{¶18} It is probable under the circumstances that plaintiff had some sensitivity or occasional pain while the wounds healed for several weeks. However, the long-term or permanent symptoms that plaintiff described fall into the category of a more complicated internal medical issue which is more difficult for a layperson to understand in the absence of supporting testimony from a medical expert. See Harris v. Ohio Dept. of Rehab. & Corr., 10th Dist. Franklin No. 13AP-466, 2013-Ohio-5714, ¶ 16 ("Generally, where an issue involves a question of scientific inquiry that is not within the knowledge of a layperson, expert testimony is required."); Corwin v. St. Anthony Med. Ctr., 80 Ohio App.3d 836, 840-841, 610 N.E.2d 1155 (10th Dist.1992) ("Where the permanency of an injury is obvious, such as the loss of an arm, leg or other member, the jury may draw its own conclusions as to the measure of damages; however, where an injury is not obvious, there must be expert evidence as to the damage sustained, the probability of future pain and suffering or the permanency of the injury."). It is even more speculative to causally tie those long-term symptoms to this accident when considering plaintiff's other hand injuries. While there is no reason not to believe plaintiff's description of those symptoms, the evidence presented simply does not provide the necessary degree of certainty to prove that they were caused by this accident.

{¶19} It is noted that plaintiff's medical expenses were covered by the state of Ohio and he did not establish an entitlement to recover for any future medical expenses. It was shown, however, that plaintiff lost one week's wages, which, based upon his monthly earnings of $18, shall be valued at $4.50.

{¶20} In setting a monetary value for plaintiff's past pain and suffering, it is somewhat instructive to review damage valuations in other cases. In Israfil v. Ohio Dept. of Rehab. & Corr., Ct. of Cl. No. 2013-00720, 2017-Ohio-4458, an inmate's damages for past pain and suffering were set at $3,750 for a finger that was wounded—to a lesser degree than plaintiff's—and became infected after being caught between a wheelchair and a door, and also for some minor back and neck pain. In Morgan v. Ohio Dept. of Rehab. & Corr., Ct. of Cl. No. 2010-05986 (May 25, 2012), damages were set at $15,000 for an inmate who suffered a severe laceration of a finger from a deli slicer and had substantial pain for several weeks, as well as permanent disfigurement of the finger and moderate future pain because of the fingernail regularly falling off. In Seymour v. Ohio Dept. of Rehab. & Corr., 131 Ohio Misc.2d 13, 2005-Ohio-2125, 828 N.E.2d 724 (Ct. of Cl.), damages for past and future pain and suffering were set at $25,000 for an inmate who lost two fingertips in a vegetable slicer.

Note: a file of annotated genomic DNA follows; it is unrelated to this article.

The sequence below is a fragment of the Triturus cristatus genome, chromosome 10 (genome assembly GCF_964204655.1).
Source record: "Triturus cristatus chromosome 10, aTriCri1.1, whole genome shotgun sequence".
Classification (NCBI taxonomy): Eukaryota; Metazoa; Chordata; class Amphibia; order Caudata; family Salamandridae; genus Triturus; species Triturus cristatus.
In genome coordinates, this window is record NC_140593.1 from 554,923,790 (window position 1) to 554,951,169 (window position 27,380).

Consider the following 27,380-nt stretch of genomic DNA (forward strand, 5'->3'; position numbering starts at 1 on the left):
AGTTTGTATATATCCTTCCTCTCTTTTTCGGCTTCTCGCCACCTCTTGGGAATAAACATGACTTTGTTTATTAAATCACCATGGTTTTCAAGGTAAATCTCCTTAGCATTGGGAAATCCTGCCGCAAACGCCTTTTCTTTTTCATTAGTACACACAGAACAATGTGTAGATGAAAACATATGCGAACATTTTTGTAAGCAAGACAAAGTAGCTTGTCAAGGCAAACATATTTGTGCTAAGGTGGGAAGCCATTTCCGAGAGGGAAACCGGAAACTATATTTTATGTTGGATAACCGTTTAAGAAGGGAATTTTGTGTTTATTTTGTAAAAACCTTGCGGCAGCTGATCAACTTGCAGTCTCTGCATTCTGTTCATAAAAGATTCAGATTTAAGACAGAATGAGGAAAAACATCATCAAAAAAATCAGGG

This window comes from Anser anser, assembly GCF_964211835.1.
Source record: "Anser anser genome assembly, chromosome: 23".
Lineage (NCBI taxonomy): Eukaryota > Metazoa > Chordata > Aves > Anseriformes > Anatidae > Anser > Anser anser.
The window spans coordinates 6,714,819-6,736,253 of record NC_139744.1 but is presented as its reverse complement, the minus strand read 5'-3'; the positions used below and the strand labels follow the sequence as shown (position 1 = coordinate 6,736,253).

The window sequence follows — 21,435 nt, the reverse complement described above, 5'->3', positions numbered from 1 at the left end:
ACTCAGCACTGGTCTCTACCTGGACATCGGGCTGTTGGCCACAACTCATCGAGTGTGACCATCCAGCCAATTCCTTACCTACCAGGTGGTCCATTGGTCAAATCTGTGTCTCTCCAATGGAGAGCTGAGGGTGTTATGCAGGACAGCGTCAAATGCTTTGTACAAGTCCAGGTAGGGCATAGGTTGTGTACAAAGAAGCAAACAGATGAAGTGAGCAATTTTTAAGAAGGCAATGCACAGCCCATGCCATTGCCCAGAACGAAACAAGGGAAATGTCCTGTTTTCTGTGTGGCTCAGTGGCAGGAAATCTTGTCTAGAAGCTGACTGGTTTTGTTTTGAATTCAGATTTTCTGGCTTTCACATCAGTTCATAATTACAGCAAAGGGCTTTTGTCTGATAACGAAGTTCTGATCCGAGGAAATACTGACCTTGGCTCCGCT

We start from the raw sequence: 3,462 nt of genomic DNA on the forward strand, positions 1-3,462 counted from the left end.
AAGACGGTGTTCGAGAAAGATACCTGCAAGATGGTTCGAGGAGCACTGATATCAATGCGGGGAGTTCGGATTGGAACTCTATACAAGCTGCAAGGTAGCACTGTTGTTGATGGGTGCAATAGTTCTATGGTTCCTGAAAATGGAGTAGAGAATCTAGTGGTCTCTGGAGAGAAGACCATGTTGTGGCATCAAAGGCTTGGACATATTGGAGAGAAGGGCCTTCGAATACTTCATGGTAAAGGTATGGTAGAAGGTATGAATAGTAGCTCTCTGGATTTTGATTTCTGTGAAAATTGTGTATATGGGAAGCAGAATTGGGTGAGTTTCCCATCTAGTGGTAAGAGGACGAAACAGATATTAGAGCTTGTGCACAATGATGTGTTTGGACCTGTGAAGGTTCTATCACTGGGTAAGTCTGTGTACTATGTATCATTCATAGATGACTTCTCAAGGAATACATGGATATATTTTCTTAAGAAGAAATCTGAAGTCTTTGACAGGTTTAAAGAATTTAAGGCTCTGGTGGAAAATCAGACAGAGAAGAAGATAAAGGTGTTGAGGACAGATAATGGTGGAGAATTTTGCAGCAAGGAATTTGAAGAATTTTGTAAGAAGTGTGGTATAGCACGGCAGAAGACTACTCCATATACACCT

{¶21} Based upon the foregoing, the magistrate finds that plaintiff is entitled to damages in the amount of $8,750 for past pain and suffering, and $4.50 for lost wages. It is also recommended that plaintiff be awarded the $25 filing fee cost. Accordingly, it is recommended that judgment be entered for plaintiff in the total amount of $8,779.50.

{¶22} A party may file written objections to the magistrate's decision within 14 days of the filing of the decision, whether or not the court has adopted the decision during that 14-day period as permitted by Civ.R. 53(D)(4)(e)(i). If any party timely files objections, any other party may also file objections not later than ten days after the first objections are filed. A party shall not assign as error on appeal the court's adoption of any factual finding or legal conclusion, whether or not specifically designated as a finding of fact or conclusion of law under Civ.R. 53(D)(3)(a)(ii), unless the party timely and specifically objects to that factual finding or legal conclusion within 14 days of the filing of the decision, as required by Civ.R. 53(D)(3)(b).



Magistrate Filed October 22, 2018
Sent to S.C. Reporter 12/5/18